29 January 2013
Get some sleep!
A good night’s sleep has been linked to how well adults remember the events of the following day but new research has shown that a lack of deep restorative sleep can significantly contribute to memory loss.
The study looked at 36 healthy young and older adults who were asked to learn a set of words.
Subjects were tested either immediately after learning the words or after a night of sleep. The results showed that a particular part of the brain, which deteriorates with age, is directly linked to sleep quality. Those who had the most deterioration in this area also had the poorest recall. In fact, of the participants in their 70’s 55% performed worse in simple memory tests than those in their 20’s, even after the same period of rest.
The study sheds some light on why sleep does not benefit older people as much as those who are younger.
Professor Matthew Walker, principal investigator at the University of California’s Sleep and Neuroimaging Laboratory, said, “How bad the quality of deep sleep the participants enjoyed the night before was directly predictive of how poor their memory would be the next day. The older participants, who had much poorer quality deep sleep than the younger individuals performed on average 55% worse on memory tests.”
It is hoped that a similar link will be found between sleep and Alzheimer’s as it could create more options when considering treatment.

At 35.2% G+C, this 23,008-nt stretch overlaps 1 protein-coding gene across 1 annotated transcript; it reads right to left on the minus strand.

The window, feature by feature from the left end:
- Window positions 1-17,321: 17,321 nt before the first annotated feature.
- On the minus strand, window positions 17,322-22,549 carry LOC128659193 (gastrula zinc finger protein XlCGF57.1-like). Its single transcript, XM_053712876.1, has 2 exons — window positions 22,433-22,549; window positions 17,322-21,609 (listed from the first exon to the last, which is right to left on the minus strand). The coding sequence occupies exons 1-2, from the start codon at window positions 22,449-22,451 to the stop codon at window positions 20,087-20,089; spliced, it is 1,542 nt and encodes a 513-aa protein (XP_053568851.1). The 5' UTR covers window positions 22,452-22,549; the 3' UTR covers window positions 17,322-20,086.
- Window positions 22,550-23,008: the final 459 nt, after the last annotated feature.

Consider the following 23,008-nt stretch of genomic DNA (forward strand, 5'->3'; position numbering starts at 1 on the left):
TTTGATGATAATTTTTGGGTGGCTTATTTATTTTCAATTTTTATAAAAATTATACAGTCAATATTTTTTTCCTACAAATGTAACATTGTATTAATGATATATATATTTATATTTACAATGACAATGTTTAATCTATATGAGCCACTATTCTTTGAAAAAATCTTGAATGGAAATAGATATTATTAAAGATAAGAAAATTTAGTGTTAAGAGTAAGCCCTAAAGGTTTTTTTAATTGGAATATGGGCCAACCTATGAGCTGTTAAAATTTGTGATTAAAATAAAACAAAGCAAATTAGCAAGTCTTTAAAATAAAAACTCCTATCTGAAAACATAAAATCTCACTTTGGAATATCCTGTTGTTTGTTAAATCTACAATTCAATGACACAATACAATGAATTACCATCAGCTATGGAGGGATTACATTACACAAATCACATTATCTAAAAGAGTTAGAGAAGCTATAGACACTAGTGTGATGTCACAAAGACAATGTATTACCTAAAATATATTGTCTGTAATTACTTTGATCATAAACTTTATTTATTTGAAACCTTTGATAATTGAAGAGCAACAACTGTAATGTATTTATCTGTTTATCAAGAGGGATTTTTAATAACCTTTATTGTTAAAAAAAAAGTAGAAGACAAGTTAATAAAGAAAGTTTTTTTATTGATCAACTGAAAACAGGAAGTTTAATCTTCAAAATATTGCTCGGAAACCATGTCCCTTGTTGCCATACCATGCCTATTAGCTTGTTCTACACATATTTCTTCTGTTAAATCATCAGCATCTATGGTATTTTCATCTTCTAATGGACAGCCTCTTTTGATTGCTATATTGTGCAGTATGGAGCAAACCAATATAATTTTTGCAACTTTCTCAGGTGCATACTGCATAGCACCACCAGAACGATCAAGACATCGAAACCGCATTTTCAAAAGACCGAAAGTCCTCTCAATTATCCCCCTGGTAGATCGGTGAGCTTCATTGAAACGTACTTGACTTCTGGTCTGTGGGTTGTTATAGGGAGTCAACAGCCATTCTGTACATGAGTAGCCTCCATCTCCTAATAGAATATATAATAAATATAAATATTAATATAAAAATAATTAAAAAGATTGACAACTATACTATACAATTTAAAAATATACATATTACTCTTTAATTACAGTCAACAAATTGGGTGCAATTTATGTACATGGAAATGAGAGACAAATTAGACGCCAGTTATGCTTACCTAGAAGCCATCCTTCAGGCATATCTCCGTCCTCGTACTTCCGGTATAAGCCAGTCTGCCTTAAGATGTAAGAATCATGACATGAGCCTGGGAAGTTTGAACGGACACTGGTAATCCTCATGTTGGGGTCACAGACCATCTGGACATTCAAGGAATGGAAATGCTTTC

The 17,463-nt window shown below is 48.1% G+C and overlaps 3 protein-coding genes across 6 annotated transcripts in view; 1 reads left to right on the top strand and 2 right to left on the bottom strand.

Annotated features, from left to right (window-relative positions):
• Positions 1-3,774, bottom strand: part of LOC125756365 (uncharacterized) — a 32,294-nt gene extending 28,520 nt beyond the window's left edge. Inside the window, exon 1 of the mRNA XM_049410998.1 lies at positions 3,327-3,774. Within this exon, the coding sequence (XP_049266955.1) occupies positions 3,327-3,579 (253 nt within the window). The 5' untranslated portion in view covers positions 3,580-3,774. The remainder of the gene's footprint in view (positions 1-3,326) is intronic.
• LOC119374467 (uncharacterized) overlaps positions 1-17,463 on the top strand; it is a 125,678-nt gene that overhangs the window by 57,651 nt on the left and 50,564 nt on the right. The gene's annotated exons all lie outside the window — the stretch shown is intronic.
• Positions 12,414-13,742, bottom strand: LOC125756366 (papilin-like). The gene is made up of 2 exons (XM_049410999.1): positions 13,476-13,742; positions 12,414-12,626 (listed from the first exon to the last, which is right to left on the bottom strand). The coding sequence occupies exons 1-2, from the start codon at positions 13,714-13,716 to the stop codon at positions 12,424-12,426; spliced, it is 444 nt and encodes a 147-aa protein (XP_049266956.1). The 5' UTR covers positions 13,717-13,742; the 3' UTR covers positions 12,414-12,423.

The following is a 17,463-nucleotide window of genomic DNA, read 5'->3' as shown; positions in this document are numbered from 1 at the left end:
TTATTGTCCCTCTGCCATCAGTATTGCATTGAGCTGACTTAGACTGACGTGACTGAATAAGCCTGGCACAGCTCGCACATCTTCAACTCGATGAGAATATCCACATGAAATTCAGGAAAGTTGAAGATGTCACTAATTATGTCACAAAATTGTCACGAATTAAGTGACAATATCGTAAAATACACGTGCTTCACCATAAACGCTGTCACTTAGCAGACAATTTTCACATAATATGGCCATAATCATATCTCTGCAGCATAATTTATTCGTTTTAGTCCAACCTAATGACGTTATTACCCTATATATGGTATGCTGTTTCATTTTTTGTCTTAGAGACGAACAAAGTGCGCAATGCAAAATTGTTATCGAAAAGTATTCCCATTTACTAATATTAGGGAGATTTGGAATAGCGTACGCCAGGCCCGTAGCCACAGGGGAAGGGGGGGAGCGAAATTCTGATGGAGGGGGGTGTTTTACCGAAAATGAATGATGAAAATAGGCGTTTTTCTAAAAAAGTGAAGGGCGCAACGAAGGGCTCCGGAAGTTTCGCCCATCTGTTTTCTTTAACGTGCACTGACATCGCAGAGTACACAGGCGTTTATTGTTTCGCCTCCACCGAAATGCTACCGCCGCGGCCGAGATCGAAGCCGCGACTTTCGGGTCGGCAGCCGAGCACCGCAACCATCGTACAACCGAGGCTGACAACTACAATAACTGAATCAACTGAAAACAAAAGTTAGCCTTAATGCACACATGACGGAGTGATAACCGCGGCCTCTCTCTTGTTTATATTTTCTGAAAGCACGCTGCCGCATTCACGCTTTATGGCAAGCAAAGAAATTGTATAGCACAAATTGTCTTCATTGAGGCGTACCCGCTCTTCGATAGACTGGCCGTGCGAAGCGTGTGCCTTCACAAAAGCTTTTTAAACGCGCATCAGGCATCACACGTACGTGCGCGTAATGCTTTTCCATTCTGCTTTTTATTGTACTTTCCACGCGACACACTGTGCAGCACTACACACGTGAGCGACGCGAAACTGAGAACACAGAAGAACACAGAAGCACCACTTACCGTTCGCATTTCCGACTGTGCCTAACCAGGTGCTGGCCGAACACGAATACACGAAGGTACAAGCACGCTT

Professor Walker added, “The older you get, the worse the quality of the deep sleep you enjoy gets. We cannot change that. This sleep is needed for the brain to press the record button and help store your memories. The silver lining is that we can stimulate the brain so people can enjoy more of this deep restorative sleep. If sleep is a piece of the puzzle in Alzheimer’s, then if we can improve the quality of their sleep, we would also hope to improve their memory as well.”
He commented, “There are three factors that are already well known, as you get older you lose
memory, have increasingly bad sleep and suffer brain deterioration. We wanted to find out whether these three things are separate or inter-related and if so, what is the chain of command. We established a relationship between brain deterioration in older people and the
decline in the quality of deep sleep. And the second finding is that lack of this deep sleep was directly linked to memory loss.”
Dr Simon Ridley, Head of Research at Alzheimer’s Research UK, said, “This small study makes a link between structural changes in the brain, sleep quality and memory in old age, but further investigation is needed to confirm the nature of this association. Increasing evidence has linked changes in sleep to memory problems and dementia, but it’s not clear whether these changes might be a cause or consequence. The people studied here were followed for a very short period, and one next step could be to investigate whether a lack of ‘slow-wave’ sleep may
also be linked to a long-term decline in memory.”
He added, “The people in this study did not have dementia, but understanding the different factors that influence our brain health as we age could be crucial in the fight against the condition. With 820,000 people affected by dementia, it’s vital that we invest in research to find better treatments and ways to prevent the condition.”